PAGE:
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A net balance of 28 per cent of Royal Institution of Chartered Surveyors (RICS) members expect house sales to fall in the next three months, with the housing market outlook over the next three months recorded as the worst for 20 years.
The most downbeat reading since records started in October 1998, housing experts say that pessimism is blamed on the lack of clarity around Brexit, while lack of supply and affordability also continued to affect the market.
According to RICS, sales expectations for the next three months are now either flat, with no change predicted, or negative, indicating falling sales, across all parts of the UK.
The report finds that new buyer inquiries fell for the fifth month in a row in December, while increasing numbers of surveyors reported seeing house prices fall rather than increase, with a net balance of 19 per cent seeing falls rather than rises. That figure was a rise on a balance of 11 per cent in November and marked the fourth month in a row of negative house price readings.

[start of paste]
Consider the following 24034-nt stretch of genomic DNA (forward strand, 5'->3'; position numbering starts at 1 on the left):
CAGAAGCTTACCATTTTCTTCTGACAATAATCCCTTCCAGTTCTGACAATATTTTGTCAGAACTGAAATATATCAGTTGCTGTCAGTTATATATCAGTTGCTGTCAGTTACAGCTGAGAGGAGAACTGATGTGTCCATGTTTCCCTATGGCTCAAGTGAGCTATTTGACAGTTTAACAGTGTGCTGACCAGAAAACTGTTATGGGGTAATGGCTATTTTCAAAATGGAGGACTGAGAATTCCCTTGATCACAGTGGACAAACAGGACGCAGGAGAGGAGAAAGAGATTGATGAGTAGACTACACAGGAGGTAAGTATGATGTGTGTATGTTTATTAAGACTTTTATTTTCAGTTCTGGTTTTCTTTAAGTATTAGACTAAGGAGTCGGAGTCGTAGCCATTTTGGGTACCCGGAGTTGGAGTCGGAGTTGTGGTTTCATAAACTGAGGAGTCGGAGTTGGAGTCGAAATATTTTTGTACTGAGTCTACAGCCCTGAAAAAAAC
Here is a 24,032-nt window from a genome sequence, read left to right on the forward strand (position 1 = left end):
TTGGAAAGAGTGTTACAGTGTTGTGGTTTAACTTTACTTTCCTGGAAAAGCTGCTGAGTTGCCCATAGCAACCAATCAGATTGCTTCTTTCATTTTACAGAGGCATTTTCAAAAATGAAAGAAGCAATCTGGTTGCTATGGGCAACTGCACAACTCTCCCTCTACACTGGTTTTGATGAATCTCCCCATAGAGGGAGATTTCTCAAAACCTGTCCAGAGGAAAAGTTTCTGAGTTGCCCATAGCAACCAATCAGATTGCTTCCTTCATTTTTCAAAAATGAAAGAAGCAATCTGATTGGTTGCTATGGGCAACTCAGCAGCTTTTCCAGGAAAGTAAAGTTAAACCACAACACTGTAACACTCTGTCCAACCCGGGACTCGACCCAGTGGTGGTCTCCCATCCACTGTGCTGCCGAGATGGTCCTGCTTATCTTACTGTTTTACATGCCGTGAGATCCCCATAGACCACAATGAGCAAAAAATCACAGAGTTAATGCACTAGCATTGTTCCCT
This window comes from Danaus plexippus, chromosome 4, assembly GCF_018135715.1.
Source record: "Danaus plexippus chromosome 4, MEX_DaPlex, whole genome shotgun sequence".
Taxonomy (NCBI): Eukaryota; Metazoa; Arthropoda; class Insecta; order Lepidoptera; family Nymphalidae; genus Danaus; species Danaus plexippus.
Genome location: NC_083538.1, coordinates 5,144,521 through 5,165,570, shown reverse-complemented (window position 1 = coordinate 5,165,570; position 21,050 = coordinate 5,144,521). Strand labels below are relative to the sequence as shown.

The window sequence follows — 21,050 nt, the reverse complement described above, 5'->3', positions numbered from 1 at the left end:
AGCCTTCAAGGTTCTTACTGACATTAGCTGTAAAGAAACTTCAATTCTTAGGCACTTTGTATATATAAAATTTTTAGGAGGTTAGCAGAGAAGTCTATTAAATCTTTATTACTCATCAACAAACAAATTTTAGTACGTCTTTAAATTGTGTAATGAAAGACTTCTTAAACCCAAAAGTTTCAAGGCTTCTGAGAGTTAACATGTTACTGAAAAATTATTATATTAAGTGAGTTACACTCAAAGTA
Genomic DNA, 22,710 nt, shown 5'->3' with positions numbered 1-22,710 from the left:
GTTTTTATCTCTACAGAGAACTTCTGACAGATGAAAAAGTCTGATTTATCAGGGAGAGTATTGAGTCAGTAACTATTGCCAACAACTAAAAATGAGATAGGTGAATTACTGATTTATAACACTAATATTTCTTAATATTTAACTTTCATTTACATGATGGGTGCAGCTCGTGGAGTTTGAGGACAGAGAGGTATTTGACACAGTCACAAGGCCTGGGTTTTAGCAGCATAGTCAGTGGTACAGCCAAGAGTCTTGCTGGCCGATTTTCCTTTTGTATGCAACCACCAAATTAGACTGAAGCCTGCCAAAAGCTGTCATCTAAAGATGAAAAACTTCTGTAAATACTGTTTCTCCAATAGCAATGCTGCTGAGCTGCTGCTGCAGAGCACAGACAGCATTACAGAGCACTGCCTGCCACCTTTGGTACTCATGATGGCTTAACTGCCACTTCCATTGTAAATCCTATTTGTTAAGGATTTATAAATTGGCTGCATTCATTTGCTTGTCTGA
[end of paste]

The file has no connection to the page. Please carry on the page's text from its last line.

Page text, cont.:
Simon Rubinsohn, RICS chief economist, said: “It is hardly a surprise with ongoing uncertainty about the path to Brexit dominating the news agenda, that even allowing for the normal patterns around the Christmas holidays, buyer interest in purchasing property in December was subdued. This is also very clearly reflected in a worsening trend in near term sales expectations. Looking a little further out, there is some comfort provided by the suggestion that transactions nationally should stabilise as some of the fog lifts, but that moment feels a way off for many respondents to the survey.
“Meanwhile it is hard to see developers stepping up the supply pipeline in this environment. Getting to the government's 300,000 building target was never going to be easy but pushing up to anywhere near this figure will require significantly greater input from other delivery channels including local authorities taking advantage of their new-found freedom.”
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